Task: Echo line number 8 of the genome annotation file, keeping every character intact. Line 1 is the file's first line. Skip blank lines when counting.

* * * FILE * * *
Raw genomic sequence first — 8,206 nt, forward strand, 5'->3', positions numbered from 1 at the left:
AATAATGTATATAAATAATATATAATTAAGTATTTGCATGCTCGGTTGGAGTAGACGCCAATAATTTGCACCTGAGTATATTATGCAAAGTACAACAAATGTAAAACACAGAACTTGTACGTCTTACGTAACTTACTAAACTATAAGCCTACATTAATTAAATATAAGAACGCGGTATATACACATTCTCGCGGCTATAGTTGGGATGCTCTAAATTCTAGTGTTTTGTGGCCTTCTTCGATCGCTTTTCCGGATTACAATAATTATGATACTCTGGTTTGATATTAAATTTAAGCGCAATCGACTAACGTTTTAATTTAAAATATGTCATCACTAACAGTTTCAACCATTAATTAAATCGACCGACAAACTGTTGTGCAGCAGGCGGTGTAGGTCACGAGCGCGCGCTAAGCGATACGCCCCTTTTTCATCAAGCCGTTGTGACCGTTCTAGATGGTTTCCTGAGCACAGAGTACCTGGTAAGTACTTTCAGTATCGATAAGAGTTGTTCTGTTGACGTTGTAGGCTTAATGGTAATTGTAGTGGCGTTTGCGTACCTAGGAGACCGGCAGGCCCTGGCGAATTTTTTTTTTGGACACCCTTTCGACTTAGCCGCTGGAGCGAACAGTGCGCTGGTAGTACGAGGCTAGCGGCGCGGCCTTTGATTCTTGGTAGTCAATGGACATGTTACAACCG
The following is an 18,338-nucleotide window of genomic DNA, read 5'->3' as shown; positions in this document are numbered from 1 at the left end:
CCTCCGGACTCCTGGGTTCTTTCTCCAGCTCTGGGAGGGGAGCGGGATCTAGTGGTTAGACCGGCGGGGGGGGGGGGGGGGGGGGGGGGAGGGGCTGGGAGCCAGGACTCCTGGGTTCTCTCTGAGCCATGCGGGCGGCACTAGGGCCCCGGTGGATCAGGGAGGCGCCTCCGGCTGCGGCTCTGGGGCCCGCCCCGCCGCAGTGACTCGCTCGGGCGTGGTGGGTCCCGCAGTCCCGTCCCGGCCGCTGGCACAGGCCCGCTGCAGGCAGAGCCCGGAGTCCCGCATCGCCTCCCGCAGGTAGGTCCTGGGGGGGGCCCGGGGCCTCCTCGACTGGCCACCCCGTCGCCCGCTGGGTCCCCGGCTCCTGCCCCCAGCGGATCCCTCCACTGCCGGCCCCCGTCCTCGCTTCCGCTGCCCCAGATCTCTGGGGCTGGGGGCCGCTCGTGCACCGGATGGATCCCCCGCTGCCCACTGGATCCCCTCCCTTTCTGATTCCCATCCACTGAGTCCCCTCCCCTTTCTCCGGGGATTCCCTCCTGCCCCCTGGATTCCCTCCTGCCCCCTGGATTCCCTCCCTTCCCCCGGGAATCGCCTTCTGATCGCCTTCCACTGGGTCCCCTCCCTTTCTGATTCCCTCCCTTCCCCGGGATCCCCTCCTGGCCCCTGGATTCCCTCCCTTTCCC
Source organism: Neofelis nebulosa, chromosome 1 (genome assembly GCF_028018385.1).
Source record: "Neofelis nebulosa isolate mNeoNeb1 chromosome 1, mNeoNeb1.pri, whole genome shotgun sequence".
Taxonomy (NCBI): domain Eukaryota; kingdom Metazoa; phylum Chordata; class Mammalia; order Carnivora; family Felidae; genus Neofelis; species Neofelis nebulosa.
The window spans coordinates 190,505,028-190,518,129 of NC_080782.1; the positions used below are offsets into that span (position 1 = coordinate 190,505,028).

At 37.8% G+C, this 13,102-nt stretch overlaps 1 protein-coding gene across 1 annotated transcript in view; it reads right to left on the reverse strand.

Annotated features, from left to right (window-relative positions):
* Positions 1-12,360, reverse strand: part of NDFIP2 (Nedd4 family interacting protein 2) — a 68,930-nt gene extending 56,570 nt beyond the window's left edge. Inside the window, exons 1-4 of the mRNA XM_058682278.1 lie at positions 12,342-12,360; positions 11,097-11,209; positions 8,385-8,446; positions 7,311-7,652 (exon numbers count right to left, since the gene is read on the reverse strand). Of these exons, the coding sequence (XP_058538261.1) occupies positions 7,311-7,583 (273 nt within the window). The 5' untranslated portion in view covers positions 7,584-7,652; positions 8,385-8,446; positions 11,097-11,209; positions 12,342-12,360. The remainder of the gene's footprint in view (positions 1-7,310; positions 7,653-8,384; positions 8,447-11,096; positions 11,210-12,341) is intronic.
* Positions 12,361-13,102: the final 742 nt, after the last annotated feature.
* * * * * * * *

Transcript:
The window spans coordinates 190,505,028-190,518,129 of NC_080782.1; the positions used below are offsets into that span (position 1 = coordinate 190,505,028).